Pascha V: The Joy of the Gospel
2015 – Cycle B
Acts of the Apostles 9:26-31
This is the third in a series of reflections on the Apostolic Exhortation, The Joy of the Gospel (Evangelii Gaudium) of Pope Francis of Rome. Chapter 3. Bracketed [ ] numbers refer to paragraph numbers in the Exhortation.
“We need to practice the art of listening, which is more than simply hearing.
Listening…is an openness of the heart.” 
I wonder if that is what Barnabas was willing to do for Saul – listen with an open heart.
Listen to this Saul who was so self-righteous in his attacks on the early Christian community. Listen to this Saul who was feared. Listen to this Saul who had a life-changing experience that no one believes.
Have you ever considered why Saul was so righteous?
Often from behind righteousness – fear is peering out.
Did Saul like being feared by others?
Some people do. It puts them in a position of power and control.
What was this experience on the road to Damascus?
To be listened to with no judgement – just Barnabas’ full attention, eye contact and an open heart. Isn’t that what Jesus did for Nicodemus who came to him at night confused and filled with questions? …to the woman of Samaria with her awkward past and her searching for religious truth? Isn’t that what we all want and need at times – someone to listen with an open heart to our joys and hopes, our griefs and anxieties? [See Gaudium et spes, #1]
Though Francis writes much in chapter 3 of The Joy of the Gospel about preaching during the liturgy which is reserved to priests and bishops; there is another kind of preaching he writes about that falls to each of us. It is the informal dialogue which takes place in the middle of conversations at coffee houses, in supermarket aisles, across neighborhood fences, at meetings, during breaks at work, in parking lots. It is a dialogue – homily one might say, that begins, not with us preaching soap-box style but when the other person speaks and shares their joys, hopes and concerns for loved ones or so many heartfelt needs. [127, 128] They in essence first open the door through which we can humbly enter.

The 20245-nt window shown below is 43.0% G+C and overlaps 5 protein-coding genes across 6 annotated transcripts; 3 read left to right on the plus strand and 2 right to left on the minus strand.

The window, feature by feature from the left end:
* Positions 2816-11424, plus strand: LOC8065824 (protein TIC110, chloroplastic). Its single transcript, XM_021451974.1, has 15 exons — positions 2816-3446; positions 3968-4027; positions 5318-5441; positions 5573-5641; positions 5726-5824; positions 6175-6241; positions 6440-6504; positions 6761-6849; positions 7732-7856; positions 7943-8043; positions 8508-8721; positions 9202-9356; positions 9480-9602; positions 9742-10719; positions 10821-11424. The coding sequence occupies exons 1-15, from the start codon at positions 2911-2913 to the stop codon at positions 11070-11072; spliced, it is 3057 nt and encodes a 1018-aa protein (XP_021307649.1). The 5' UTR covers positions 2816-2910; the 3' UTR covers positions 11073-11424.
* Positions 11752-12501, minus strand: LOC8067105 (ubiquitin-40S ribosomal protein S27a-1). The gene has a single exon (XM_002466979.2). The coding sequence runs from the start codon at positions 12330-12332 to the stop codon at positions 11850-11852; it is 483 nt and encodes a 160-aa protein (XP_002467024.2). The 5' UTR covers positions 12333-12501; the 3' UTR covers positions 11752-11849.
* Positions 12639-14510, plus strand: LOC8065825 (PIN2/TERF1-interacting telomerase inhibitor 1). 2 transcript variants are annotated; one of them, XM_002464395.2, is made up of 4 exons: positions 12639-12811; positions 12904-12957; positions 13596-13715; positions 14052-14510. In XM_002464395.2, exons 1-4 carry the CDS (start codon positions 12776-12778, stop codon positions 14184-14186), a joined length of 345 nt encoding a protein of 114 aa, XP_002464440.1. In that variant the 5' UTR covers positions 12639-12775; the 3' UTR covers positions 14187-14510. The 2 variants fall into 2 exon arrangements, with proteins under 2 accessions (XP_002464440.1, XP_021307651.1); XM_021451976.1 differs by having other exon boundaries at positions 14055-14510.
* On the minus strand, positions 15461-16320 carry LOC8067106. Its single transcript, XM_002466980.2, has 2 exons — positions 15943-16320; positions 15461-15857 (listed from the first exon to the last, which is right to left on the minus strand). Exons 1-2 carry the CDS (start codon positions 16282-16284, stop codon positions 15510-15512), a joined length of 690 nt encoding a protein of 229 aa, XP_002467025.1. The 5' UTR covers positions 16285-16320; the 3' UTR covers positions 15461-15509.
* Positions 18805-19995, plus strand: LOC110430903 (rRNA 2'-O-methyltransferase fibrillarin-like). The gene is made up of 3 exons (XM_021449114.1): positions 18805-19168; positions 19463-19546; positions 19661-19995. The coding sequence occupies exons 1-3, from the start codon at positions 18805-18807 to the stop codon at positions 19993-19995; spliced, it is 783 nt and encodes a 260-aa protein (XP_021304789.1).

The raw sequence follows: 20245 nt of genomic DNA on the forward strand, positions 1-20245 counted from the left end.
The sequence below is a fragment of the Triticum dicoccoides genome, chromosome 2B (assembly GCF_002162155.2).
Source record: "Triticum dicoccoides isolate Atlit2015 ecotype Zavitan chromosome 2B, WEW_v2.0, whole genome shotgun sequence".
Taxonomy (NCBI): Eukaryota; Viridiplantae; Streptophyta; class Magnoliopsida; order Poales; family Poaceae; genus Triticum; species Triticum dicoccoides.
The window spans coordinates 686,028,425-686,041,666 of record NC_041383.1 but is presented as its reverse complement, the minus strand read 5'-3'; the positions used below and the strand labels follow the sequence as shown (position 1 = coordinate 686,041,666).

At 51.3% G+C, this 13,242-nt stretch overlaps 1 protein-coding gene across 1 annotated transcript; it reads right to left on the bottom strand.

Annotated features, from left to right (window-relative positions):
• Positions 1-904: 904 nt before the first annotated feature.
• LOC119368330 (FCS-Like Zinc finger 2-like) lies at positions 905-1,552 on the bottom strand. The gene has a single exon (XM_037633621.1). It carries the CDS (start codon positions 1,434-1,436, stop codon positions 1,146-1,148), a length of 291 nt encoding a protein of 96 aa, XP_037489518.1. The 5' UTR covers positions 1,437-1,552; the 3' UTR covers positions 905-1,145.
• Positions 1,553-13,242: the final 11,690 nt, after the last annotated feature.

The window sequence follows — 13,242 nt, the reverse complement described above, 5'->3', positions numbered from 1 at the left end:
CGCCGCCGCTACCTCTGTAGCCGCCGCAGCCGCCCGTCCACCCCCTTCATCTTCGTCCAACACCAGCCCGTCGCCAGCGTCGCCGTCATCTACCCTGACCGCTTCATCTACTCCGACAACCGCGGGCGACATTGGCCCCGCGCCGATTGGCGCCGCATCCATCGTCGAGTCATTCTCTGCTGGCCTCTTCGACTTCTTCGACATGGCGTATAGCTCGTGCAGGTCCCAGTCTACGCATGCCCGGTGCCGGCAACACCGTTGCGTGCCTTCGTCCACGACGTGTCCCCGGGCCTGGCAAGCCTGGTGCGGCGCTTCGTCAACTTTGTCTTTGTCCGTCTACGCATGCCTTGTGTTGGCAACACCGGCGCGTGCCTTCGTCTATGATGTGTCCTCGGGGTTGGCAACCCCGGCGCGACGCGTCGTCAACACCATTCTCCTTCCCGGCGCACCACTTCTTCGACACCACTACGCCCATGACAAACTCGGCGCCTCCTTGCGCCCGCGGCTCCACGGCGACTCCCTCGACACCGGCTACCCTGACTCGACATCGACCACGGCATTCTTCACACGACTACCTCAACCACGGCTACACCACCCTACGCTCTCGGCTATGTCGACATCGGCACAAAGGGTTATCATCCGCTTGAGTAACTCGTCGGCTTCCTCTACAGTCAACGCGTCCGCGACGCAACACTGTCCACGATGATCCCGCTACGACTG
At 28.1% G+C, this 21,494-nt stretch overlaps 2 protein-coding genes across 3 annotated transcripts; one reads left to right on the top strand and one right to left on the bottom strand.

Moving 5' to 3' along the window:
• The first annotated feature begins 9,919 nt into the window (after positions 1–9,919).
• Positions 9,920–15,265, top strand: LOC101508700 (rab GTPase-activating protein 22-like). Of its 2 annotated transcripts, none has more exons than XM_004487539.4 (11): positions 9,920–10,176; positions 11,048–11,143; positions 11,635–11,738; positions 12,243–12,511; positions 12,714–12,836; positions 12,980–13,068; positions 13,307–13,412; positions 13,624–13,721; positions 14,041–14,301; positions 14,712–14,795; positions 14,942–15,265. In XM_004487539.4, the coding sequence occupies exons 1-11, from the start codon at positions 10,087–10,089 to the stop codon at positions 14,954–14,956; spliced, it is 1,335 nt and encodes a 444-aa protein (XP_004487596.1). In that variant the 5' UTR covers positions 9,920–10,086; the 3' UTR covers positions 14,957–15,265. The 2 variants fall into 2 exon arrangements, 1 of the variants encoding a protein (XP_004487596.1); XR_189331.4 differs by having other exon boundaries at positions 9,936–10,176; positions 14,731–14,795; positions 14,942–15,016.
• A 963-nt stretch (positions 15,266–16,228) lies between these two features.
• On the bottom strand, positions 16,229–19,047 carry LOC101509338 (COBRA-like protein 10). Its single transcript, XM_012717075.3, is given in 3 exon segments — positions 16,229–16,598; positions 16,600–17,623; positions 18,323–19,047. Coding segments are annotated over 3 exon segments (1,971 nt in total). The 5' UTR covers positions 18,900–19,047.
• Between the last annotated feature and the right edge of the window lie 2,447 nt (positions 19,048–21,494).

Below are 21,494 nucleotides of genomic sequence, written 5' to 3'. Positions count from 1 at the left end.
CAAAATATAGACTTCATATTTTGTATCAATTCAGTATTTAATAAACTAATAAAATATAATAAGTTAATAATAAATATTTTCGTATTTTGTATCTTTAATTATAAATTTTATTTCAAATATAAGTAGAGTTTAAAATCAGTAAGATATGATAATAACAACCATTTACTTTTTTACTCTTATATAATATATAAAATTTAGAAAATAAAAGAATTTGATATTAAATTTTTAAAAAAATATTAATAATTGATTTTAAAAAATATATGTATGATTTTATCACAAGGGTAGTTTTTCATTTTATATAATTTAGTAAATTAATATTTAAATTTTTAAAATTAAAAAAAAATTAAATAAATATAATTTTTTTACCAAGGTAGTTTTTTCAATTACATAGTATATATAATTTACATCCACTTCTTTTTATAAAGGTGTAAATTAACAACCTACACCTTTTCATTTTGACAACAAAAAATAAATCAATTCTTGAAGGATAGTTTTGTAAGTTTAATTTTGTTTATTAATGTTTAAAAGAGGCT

In the Book of Revelation, Jesus says nothing less than that: “Behold, I stand at the door and knock. If anyone…opens the door, then I will enter their house and dine with them and they with me.” [Revelations 3:20]
This kind of preaching that Francis describes is like the sharing of a meal – not a forced feeding. For when a person has felt that they have been sincerely listened to and understood by an open heart they in turn become an open heart, an open door to hear the message of Jesus. To enter through this open door of someone’s life and dine with them can be as simple and yet as profound as sharing a part of our personal story that witnesses to our faith in God, a gentle gesture of kindness, “or in a way which the Holy Spirit may suggest in that particular situation”. 
Listening and sharing with an open heart is preaching the Gospel. Francis writes: “…it is insufficient to envisage a plan of evangelization [i.e. telling the “good news of Jesus”] to be carried out by professionals while the rest of the faithful would simply be passive recipients.” Yet this is clearly what the Catholic Church has done in the past up to our present time and what many people still expect and want as the norm. Francis though continues and challenges: “The new evangelization calls for personal involvement on the part of each of the baptized.”  You are not ordained priests who have the responsibility of preaching a homily at Eucharist but you are baptized and anointed Christians, “a chosen race, a royal priesthood, a holy nation, a people of God’s own, so that you may announce the praises of God” [1 Peter 2:9] and that gives you the responsibility to preach the Gospel in this daily, informal way. A way that reaches further out into the world then we priests and bishops. Thus Francis dreams of a “missionary option”  fulfilled by all Christians.
We may not be mindful that Barnabas, the apostles and the entire early Christian community of women, men and children were baptized and anointed in the Holy Spirit and that there was no distinction between laity and clergy. There was no distinction in whose responsibility it was to preach the Gospel message of Jesus. Listening, sharing and preaching was everyone’s responsibility. Francis is simply calling us back to our baptismal roots.
With some changes, the prayer attributed to Saint Francis seems apropos.
O Divine Master, grant that I may not so much seek to walk through as to be invited in….
not so much seek to be listened to as to listen;
not so much to be understood as to understand…
With the example of Barnabas at hand, Francis urges us, “So what are we waiting for?”